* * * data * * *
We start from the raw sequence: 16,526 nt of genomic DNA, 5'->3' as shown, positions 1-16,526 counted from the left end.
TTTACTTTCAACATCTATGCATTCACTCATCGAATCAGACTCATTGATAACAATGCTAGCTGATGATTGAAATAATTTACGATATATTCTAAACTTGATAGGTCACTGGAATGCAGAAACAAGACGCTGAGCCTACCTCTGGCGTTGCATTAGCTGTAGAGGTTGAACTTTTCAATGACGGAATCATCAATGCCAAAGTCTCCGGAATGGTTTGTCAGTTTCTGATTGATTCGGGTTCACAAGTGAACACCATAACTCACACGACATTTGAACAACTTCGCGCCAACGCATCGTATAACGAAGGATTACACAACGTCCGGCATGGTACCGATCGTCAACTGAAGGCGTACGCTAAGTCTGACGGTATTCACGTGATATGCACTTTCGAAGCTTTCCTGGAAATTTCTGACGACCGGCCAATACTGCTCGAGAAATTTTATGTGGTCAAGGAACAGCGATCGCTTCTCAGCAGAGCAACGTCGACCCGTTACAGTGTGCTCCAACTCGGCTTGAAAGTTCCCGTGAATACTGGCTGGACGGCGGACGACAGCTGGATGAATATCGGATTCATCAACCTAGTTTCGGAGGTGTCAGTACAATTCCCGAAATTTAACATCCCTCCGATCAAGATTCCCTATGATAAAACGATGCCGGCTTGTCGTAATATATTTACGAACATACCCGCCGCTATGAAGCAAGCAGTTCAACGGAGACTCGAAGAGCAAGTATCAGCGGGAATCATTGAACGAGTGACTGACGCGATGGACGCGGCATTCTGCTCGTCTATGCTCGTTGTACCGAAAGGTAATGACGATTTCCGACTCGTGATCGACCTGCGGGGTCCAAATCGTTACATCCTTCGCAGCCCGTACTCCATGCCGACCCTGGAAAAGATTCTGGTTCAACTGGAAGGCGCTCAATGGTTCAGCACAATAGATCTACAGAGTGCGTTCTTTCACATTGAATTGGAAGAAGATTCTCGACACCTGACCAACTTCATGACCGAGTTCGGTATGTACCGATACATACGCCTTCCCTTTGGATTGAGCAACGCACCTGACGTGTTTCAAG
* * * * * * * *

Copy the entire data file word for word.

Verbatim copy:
We start from the raw sequence: 16,526 nt of genomic DNA, 5'->3' as shown, positions 1-16,526 counted from the left end.
TTTACTTTCAACATCTATGCATTCACTCATCGAATCAGACTCATTGATAACAATGCTAGCTGATGATTGAAATAATTTACGATATATTCTAAACTTGATAGGTCACTGGAATGCAGAAACAAGACGCTGAGCCTACCTCTGGCGTTGCATTAGCTGTAGAGGTTGAACTTTTCAATGACGGAATCATCAATGCCAAAGTCTCCGGAATGGTTTGTCAGTTTCTGATTGATTCGGGTTCACAAGTGAACACCATAACTCACACGACATTTGAACAACTTCGCGCCAACGCATCGTATAACGAAGGATTACACAACGTCCGGCATGGTACCGATCGTCAACTGAAGGCGTACGCTAAGTCTGACGGTATTCACGTGATATGCACTTTCGAAGCTTTCCTGGAAATTTCTGACGACCGGCCAATACTGCTCGAGAAATTTTATGTGGTCAAGGAACAGCGATCGCTTCTCAGCAGAGCAACGTCGACCCGTTACAGTGTGCTCCAACTCGGCTTGAAAGTTCCCGTGAATACTGGCTGGACGGCGGACGACAGCTGGATGAATATCGGATTCATCAACCTAGTTTCGGAGGTGTCAGTACAATTCCCGAAATTTAACATCCCTCCGATCAAGATTCCCTATGATAAAACGATGCCGGCTTGTCGTAATATATTTACGAACATACCCGCCGCTATGAAGCAAGCAGTTCAACGGAGACTCGAAGAGCAAGTATCAGCGGGAATCATTGAACGAGTGACTGACGCGATGGACGCGGCATTCTGCTCGTCTATGCTCGTTGTACCGAAAGGTAATGACGATTTCCGACTCGTGATCGACCTGCGGGGTCCAAATCGTTACATCCTTCGCAGCCCGTACTCCATGCCGACCCTGGAAAAGATTCTGGTTCAACTGGAAGGCGCTCAATGGTTCAGCACAATAGATCTACAGAGTGCGTTCTTTCACATTGAATTGGAAGAAGATTCTCGACACCTGACCAACTTCATGACCGAGTTCGGTATGTACCGATACATACGCCTTCCCTTTGGATTGAGCAACGCACCTGACGTGTTTCAAG